A few weeks ago, a girl I know from college posted a link to an article written by Mark Driscoll on her Facebook: 6 Options for Godly Single Women Wanting to Marry. Driscoll was inspired to write the piece after he spoke with a single woman at an event where he was teaching. He goes on to write that he thinks about this issue often, as he has daughters and also wants to care for the women of his church. Great intentions. He is the first to state that he is by no means an expert on these issues, and for that I (and others I suppose) am thankful for.
Driscoll's six reasons are as follows:
- Sin. (Party, sleep around, cohabiting with a boyfriend, etc.).
- Surrender. (Wallow in self-pity, give up on ever getting married, and become the cat lady you were destined to be).
- Settle. (Similar to the sin option, but more like marrying/dating someone who doesn't love Jesus).
- Suffer. (A direct quote from this paragraph: "You can let your singleness be a club for Satan to beat you with over, and over, and over, and over...").
- Strive. (The boy-crazed adolescent in a grown-up woman's body. The she-wolf in the closet).
- Solace. (A glimmer of hope).
Followed by six reactions:
- Sin. Wow. I wasn't aware that sinning was only reserved for single women. People in godly marriages, godly relationships, and godly singleness all sin, and a single person sinning is no different in God's eyes than a husband or wife sinning. I am married to a wonderful man, and we both do our best to keep our focus on Jesus. But I'm still mean to my husband sometimes. I am still selfish and want my own way. I still have a desire for control instead of equality. I am sorry to report that this option does not disappear once you are married.
- Surrender. What a depressing choice. No thank you, please.
- Settle. Settling in the sense that Driscoll describes it would be considered sin, no?
- Suffer. Another depressing choice. Another thing that isn't reserved for single women. Single men can also choose to suffer in their singleness. As can wives and husbands choose to suffer in marriage.
- Strive. In this sense, also known as idolatry. We can strive after the perfect potential spouse, yes. We can also strive after money. The perfect job. The perfect house. Perfectionism itself. All idols. All things that a lot of people do. Still sin.
- Solace. Driscoll writes, "You can take comfort in God's love for you and that Jesus is the Man in your life who sympathizes with your singleness." Well, that sounds a lot like making Jesus your temporary boyfriend. Which is no good (Christianity Today has a great blog post about that, which you can read here).
I would like to offer some alternatives for all single people. These options are even available for the married folk, too.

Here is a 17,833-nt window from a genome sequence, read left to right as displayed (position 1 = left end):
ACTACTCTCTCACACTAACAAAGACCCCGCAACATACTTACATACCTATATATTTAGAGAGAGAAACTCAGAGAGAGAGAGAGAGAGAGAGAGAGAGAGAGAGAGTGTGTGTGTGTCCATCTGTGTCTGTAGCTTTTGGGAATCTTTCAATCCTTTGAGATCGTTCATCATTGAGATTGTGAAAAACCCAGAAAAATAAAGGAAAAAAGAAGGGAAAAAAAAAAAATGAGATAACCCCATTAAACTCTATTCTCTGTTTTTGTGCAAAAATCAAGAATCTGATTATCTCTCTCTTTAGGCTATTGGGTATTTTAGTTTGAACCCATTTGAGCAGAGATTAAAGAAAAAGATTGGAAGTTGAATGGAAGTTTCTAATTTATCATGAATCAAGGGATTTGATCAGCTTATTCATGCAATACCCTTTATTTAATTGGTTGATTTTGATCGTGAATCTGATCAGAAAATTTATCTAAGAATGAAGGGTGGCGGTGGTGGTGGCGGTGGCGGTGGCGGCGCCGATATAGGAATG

Options for All Godly People, Single or Married Alike
- Learn to recognize our sin and repent. As we have discovered that sinning is a consistent pattern for all people, we need to first and foremost seek after Jesus. His words to us are to repent of our sins, to go and sin no more (Matthew 4:17, John 8:11). If we are to be in right communion with Him, we must take this up.
- Find a good counselor. Marriage won't solve any problems. I had a coworker who used to say, "You take you with you wherever you go." Yes. We take ourselves, our talents, our attitudes, our issues, and our baggage wherever we go. The best time to start working on personal issues is always today, and a counselor who helps you with these things is always a good investment.
- Volunteer and serve. I have a friend who moved to Denver right around the same time I did. She has made it a priority to serve the community. Over the summer, she took a job before starting grad school that would allow her to have every Friday off of work so that she could use it to volunteer with a day camp for at-risk youth. What a great example of someone who loves her neighbor as herself.
- Stay in community. This is self-explanatory. Community is good. Doing life together is good. It's a hallmark of Acts 2, and a way to serve others and follow Jesus.
- Perfect the art (and spiritual gift) of hospitality. This may seem a little strange, but having an open home is a way to serve the Lord (Romans 12:13). Creating an environment that is peaceful, welcoming, and nurturing is not always an easy task. It's hard work to clean and de-clutter your home to have guests. It's also hard work to clean up after you have guests. But it is a rewarding one.
- Follow Jesus. As my husband Justin says, "Joy is not dependent on circumstances." Joy is dependent on Jesus, not on a marital status. Joy is looking past circumstance and finding our deepest longing and our most valuable treasure in who Jesus is and what He has done for us.
"Don't look at yourself! Take your temperature when you are sick. Otherwise look at God and others. They're much more interesting." - Peter Kreeft